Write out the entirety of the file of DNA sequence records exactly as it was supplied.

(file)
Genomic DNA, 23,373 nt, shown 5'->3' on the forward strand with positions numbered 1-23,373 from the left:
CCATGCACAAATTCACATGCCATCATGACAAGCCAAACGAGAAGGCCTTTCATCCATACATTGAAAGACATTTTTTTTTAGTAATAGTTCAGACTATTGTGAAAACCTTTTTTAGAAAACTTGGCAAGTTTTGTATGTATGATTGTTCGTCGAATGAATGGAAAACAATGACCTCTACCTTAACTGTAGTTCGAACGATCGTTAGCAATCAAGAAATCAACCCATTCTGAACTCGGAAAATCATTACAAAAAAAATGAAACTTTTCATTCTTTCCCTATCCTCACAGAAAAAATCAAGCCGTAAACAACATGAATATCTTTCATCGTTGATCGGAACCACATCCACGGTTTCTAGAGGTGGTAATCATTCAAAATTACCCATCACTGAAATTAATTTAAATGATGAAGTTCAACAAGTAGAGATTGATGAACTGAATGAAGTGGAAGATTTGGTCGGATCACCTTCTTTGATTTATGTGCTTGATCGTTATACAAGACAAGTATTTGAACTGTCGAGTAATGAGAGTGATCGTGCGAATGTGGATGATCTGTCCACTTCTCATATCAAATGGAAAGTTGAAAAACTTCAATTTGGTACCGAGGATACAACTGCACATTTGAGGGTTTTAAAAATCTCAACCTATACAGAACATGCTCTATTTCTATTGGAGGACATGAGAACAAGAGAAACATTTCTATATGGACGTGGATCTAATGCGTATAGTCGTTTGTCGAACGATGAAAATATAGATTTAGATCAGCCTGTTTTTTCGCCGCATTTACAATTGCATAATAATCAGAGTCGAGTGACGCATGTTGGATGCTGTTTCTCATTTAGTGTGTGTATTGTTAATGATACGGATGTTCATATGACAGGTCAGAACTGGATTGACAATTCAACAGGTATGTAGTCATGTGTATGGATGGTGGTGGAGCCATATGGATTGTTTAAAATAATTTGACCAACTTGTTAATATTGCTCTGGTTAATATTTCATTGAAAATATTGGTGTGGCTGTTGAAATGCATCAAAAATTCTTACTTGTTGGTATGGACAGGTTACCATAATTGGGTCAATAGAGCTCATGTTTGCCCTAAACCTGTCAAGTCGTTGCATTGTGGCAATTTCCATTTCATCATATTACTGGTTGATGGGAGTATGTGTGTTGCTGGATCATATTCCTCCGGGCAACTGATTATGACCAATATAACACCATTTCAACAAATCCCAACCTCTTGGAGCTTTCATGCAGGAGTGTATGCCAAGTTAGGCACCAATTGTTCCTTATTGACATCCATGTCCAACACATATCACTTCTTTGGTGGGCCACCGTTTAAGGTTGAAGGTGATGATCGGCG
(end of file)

Genomic DNA, 23,373 nt, shown 5'->3' on the forward strand with positions numbered 1-23,373 from the left:
CCATGCACAAATTCACATGCCATCATGACAAGCCAAACGAGAAGGCCTTTCATCCATACATTGAAAGACATTTTTTTTTAGTAATAGTTCAGACTATTGTGAAAACCTTTTTTAGAAAACTTGGCAAGTTTTGTATGTATGATTGTTCGTCGAATGAATGGAAAACAATGACCTCTACCTTAACTGTAGTTCGAACGATCGTTAGCAATCAAGAAATCAACCCATTCTGAACTCGGAAAATCATTACAAAAAAAATGAAACTTTTCATTCTTTCCCTATCCTCACAGAAAAAATCAAGCCGTAAACAACATGAATATCTTTCATCGTTGATCGGAACCACATCCACGGTTTCTAGAGGTGGTAATCATTCAAAATTACCCATCACTGAAATTAATTTAAATGATGAAGTTCAACAAGTAGAGATTGATGAACTGAATGAAGTGGAAGATTTGGTCGGATCACCTTCTTTGATTTATGTGCTTGATCGTTATACAAGACAAGTATTTGAACTGTCGAGTAATGAGAGTGATCGTGCGAATGTGGATGATCTGTCCACTTCTCATATCAAATGGAAAGTTGAAAAACTTCAATTTGGTACCGAGGATACAACTGCACATTTGAGGGTTTTAAAAATCTCAACCTATACAGAACATGCTCTATTTCTATTGGAGGACATGAGAACAAGAGAAACATTTCTATATGGACGTGGATCTAATGCGTATAGTCGTTTGTCGAACGATGAAAATATAGATTTAGATCAGCCTGTTTTTTCGCCGCATTTACAATTGCATAATAATCAGAGTCGAGTGACGCATGTTGGATGCTGTTTCTCATTTAGTGTGTGTATTGTTAATGATACGGATGTTCATATGACAGGTCAGAACTGGATTGACAATTCAACAGGTATGTAGTCATGTGTATGGATGGTGGTGGAGCCATATGGATTGTTTAAAATAATTTGACCAACTTGTTAATATTGCTCTGGTTAATATTTCATTGAAAATATTGGTGTGGCTGTTGAAATGCATCAAAAATTCTTACTTGTTGGTATGGACAGGTTACCATAATTGGGTCAATAGAGCTCATGTTTGCCCTAAACCTGTCAAGTCGTTGCATTGTGGCAATTTCCATTTCATCATATTACTGGTTGATGGGAGTATGTGTGTTGCTGGATCATATTCCTCCGGGCAACTGATTATGACCAATATAACACCATTTCAACAAATCCCAACCTCTTGGAGCTTTCATGCAGGAGTGTATGCCAAGTTAGGCACCAATTGTTCCTTATTGACATCCATGTCCAACACATATCACTTCTTTGGTGGGCCACCGTTTAAGGTTGAAGGTGATGATCGGCG